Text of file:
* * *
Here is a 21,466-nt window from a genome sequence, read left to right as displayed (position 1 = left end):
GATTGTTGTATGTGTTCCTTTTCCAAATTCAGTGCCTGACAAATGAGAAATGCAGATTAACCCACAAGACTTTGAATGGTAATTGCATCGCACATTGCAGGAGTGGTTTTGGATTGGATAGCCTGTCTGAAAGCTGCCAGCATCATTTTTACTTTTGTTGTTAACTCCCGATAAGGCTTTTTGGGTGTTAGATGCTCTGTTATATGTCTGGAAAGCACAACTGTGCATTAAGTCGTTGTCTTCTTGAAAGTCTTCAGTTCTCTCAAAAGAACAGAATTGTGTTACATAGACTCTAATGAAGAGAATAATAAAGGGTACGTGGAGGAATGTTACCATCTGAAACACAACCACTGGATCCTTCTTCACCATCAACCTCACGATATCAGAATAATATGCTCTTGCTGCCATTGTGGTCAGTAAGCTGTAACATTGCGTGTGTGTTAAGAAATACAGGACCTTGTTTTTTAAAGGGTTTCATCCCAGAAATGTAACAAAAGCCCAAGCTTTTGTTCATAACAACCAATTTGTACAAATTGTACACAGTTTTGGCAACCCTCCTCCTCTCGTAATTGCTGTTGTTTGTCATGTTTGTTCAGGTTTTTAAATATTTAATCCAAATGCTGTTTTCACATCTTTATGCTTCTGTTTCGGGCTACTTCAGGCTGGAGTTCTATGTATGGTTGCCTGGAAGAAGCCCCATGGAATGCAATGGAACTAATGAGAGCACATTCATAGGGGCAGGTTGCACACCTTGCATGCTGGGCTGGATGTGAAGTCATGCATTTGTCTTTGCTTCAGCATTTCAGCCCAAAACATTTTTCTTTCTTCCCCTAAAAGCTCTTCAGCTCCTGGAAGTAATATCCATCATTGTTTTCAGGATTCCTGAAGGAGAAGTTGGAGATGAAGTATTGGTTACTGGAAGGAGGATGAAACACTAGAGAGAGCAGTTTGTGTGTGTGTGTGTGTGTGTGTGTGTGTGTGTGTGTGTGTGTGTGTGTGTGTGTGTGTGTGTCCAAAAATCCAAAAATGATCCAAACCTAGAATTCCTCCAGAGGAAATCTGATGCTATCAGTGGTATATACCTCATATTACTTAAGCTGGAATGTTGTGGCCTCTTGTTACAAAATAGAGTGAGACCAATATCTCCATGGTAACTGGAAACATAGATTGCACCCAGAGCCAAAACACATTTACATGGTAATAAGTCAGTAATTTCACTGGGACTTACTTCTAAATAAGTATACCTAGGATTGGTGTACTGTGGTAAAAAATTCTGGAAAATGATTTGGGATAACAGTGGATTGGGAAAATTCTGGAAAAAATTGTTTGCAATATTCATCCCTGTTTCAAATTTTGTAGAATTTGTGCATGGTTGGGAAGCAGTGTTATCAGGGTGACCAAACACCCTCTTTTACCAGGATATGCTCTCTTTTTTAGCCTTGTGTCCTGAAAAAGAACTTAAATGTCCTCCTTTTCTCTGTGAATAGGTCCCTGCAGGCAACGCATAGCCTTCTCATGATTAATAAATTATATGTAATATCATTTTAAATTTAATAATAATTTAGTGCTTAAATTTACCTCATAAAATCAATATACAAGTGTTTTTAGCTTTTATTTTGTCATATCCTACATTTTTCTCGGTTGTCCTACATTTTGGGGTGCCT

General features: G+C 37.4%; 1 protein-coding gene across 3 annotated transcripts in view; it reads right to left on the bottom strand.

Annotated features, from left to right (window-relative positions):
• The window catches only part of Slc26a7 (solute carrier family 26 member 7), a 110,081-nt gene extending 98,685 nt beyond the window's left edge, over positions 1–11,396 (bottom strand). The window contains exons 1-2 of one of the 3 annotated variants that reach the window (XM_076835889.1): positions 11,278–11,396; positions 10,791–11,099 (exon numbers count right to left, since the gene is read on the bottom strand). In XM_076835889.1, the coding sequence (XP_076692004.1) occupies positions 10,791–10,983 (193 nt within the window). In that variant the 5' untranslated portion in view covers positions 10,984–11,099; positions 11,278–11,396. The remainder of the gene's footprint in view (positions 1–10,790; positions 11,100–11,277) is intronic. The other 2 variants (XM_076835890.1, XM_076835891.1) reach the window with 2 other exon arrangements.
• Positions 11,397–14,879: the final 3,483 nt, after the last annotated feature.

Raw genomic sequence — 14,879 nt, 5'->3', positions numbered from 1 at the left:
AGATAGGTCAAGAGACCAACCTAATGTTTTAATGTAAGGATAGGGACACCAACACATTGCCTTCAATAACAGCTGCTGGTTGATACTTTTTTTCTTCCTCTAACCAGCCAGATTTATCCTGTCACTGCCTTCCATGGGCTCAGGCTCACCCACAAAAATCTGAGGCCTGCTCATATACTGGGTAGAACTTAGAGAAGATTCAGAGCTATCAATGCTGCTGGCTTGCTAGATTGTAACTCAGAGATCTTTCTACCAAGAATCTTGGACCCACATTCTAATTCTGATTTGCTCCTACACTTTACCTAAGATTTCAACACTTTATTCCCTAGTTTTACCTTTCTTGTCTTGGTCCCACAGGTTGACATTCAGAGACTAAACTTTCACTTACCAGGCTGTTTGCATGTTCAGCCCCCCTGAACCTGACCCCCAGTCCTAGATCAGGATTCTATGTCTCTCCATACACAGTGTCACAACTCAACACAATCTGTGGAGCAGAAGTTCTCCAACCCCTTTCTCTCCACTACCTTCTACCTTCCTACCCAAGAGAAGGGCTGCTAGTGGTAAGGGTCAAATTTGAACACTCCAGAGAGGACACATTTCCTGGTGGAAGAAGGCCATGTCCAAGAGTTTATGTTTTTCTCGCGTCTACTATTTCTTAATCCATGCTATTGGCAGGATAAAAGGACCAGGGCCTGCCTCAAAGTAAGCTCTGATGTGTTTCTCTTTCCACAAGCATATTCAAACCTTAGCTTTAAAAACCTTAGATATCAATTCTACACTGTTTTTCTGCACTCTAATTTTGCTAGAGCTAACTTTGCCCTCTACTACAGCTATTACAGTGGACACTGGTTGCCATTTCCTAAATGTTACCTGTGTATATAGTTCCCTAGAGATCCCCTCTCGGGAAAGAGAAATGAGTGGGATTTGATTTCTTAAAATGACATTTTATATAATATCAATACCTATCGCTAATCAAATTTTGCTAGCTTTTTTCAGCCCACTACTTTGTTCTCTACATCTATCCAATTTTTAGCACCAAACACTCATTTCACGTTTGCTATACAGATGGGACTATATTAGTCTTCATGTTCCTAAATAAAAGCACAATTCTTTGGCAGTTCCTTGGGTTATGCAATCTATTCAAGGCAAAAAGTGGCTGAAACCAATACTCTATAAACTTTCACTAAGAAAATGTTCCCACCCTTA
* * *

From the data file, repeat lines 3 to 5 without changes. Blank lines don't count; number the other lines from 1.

General features: G+C 37.4%; 1 protein-coding gene across 3 annotated transcripts in view; it reads right to left on the bottom strand.

Annotated features, from left to right (window-relative positions):
• The window catches only part of Slc26a7 (solute carrier family 26 member 7), a 110,081-nt gene extending 98,685 nt beyond the window's left edge, over positions 1–11,396 (bottom strand). The window contains exons 1-2 of one of the 3 annotated variants that reach the window (XM_076835889.1): positions 11,278–11,396; positions 10,791–11,099 (exon numbers count right to left, since the gene is read on the bottom strand). In XM_076835889.1, the coding sequence (XP_076692004.1) occupies positions 10,791–10,983 (193 nt within the window). In that variant the 5' untranslated portion in view covers positions 10,984–11,099; positions 11,278–11,396. The remainder of the gene's footprint in view (positions 1–10,790; positions 11,100–11,277) is intronic. The other 2 variants (XM_076835890.1, XM_076835891.1) reach the window with 2 other exon arrangements.